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Hospitals Finally Face Consequences for Denying Emergency Abortion Care

Hospitals Finally Face Consequences for Denying Emergency Abortion Care

This piece first appeared in our weekly newsletter, The Fallout. Sign up for it here.

For the first time since the Supreme Court decision overturning Roe v. Wade threw the abortion access landscape into a tailspin, the Biden administration found two hospitals violated federal law when they refused to provide an abortion to Mylissa Farmer last August. It’s an important and sadly necessary step that should hopefully clarify to hospitals in states that have banned abortion that state bans do not trump federal law.

Farmer’s story is horrific and yet increasingly common in our post-Roe reality. In August, she was about 18 weeks pregnant when her water broke, which is a medical emergency at this stage in pregnancy. She was also living in Missouri, a state that immediately banned abortion after the decision in Dobbs v. Jackson Women’s Health Organization. And despite the fact that hospitals cannot deny abortions to patients in medical emergencies like Farmer was experiencing, two separate hospitals, one in Kansas and the other in Missouri, did just that.

Advocates from the National Women’s Law Center filed a complaint on Farmer’s behalf with the Centers for Medicare & Medicaid Services (CMS) in November, arguing the hospitals’ denial of care violated the Emergency Medical Treatment and Active Labor Act (EMTALA), a federal law that says hospitals receiving federal funding via Medicare cannot turn patients away for emergency treatment—including abortion—regardless of their ability to pay. CMS is the federal agency regulating care in this context.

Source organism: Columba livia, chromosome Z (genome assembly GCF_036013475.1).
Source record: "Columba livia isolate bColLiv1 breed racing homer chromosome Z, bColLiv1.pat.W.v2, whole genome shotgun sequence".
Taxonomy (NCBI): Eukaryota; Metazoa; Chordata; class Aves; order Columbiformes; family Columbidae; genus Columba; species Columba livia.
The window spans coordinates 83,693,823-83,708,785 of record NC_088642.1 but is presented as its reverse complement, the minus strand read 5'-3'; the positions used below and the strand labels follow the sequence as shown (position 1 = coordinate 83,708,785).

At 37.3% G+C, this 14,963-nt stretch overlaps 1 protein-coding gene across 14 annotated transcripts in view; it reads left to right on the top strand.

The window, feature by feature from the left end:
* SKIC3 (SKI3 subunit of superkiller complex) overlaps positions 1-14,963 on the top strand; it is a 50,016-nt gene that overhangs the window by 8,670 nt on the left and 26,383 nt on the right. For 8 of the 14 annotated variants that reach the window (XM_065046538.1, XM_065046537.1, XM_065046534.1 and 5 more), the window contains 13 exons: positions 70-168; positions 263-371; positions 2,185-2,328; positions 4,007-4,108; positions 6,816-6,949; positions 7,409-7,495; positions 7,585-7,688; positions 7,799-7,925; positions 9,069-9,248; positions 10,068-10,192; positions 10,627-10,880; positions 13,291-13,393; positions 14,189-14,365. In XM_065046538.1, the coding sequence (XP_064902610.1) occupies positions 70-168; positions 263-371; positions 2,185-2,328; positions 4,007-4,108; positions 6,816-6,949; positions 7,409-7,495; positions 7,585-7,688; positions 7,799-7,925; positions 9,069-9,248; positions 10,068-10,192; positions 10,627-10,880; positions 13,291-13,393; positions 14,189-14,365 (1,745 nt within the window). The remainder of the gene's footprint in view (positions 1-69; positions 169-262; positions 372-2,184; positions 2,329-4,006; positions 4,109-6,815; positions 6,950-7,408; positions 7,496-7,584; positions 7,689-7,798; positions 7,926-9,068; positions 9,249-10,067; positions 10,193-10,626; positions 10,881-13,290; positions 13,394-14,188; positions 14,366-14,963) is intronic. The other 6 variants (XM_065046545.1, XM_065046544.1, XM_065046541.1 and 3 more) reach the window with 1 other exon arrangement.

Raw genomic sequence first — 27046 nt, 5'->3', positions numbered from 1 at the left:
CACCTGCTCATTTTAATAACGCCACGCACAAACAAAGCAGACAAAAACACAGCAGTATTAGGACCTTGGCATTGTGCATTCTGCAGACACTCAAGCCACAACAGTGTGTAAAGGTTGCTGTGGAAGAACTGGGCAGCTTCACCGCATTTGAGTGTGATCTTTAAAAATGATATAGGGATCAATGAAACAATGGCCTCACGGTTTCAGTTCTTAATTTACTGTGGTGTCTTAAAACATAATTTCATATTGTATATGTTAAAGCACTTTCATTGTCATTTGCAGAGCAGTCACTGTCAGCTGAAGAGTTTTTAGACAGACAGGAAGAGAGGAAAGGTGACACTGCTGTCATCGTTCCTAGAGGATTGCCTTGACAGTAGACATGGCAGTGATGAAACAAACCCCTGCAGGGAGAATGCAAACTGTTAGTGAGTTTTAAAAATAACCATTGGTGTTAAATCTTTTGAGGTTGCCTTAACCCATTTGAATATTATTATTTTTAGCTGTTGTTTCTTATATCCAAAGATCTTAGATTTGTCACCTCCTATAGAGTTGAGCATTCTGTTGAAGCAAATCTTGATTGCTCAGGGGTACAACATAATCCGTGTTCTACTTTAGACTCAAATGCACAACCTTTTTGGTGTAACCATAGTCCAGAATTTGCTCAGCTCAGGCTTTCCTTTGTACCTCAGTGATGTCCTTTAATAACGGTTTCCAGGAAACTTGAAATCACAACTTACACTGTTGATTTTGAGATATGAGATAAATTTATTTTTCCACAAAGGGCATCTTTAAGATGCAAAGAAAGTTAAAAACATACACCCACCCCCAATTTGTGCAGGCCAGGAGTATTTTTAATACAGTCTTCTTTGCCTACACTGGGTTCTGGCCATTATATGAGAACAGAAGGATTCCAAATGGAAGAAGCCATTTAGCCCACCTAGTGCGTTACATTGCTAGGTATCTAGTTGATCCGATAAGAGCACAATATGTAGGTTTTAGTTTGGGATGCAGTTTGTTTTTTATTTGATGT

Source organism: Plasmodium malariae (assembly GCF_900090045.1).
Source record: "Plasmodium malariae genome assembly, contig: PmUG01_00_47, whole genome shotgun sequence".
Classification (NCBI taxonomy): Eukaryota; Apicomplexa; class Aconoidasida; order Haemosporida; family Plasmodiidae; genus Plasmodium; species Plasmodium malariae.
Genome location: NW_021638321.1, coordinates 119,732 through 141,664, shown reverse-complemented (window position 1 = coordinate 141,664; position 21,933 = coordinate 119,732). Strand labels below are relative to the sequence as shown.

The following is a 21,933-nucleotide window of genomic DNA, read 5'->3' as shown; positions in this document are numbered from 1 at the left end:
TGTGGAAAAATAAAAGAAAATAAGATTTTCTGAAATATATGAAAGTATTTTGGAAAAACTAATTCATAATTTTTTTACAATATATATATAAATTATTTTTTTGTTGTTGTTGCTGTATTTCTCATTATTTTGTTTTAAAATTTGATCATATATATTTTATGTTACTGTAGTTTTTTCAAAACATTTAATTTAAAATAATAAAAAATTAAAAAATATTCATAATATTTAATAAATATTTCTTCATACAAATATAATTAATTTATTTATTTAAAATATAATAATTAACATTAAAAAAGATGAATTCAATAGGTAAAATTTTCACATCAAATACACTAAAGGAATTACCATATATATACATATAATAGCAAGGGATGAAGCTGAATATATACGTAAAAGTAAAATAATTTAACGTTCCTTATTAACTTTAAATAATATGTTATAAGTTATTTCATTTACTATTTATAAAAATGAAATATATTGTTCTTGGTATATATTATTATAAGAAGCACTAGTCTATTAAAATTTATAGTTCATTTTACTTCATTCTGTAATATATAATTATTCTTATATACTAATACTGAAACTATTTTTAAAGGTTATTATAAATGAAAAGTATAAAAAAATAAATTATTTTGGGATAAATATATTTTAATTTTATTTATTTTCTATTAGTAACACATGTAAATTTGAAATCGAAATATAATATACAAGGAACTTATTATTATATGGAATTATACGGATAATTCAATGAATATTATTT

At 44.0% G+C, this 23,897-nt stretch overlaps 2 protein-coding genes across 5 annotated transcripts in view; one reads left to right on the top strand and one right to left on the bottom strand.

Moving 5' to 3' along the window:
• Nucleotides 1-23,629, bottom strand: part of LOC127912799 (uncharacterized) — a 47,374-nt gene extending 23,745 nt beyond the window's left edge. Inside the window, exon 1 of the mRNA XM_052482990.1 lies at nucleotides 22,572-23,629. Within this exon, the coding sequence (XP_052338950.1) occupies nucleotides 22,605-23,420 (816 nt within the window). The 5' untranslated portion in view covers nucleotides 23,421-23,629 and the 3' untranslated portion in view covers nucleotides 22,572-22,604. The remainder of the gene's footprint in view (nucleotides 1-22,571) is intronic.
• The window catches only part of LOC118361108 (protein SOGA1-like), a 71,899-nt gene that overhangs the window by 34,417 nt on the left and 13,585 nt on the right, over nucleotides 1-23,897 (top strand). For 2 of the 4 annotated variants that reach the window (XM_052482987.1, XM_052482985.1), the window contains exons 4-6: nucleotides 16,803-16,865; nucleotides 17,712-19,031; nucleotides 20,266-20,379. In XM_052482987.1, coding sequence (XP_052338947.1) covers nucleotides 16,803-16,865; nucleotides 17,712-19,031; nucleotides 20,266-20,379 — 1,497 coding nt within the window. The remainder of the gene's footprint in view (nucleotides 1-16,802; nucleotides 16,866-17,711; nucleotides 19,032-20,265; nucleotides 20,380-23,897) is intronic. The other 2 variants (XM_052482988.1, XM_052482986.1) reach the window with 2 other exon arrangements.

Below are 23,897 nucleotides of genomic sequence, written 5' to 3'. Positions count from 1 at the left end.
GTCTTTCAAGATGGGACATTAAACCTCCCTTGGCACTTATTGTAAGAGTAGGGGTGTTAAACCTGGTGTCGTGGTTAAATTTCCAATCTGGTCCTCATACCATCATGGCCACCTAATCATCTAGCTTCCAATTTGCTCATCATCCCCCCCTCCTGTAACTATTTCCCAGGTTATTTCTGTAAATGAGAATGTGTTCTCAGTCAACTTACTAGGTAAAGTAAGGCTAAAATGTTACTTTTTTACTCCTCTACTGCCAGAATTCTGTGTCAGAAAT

The National Women’s Law Center’s complaint was the first filed after Dobbs v. Jackson Women’s Health that the Biden administration has publicly acknowledged, yet we’ve heard story after story of patients turned away from hospitals and left in life-threatening conditions because doctors and hospital administrators worry about violating state abortion bans.

The situation has become so dire that OB-GYNs in states like Idaho are leaving the state, forcing hospital maternity wards to shut down entirely rather than navigate the legal threats of the anti-abortion movement.

This week’s announcement by the Biden administration that hospitals will be held liable if they turn patients away who need an emergency abortion is a bright spot in a legal landscape that has increasingly felt hostile to the existence of pregnant people and indifferent to their deaths.

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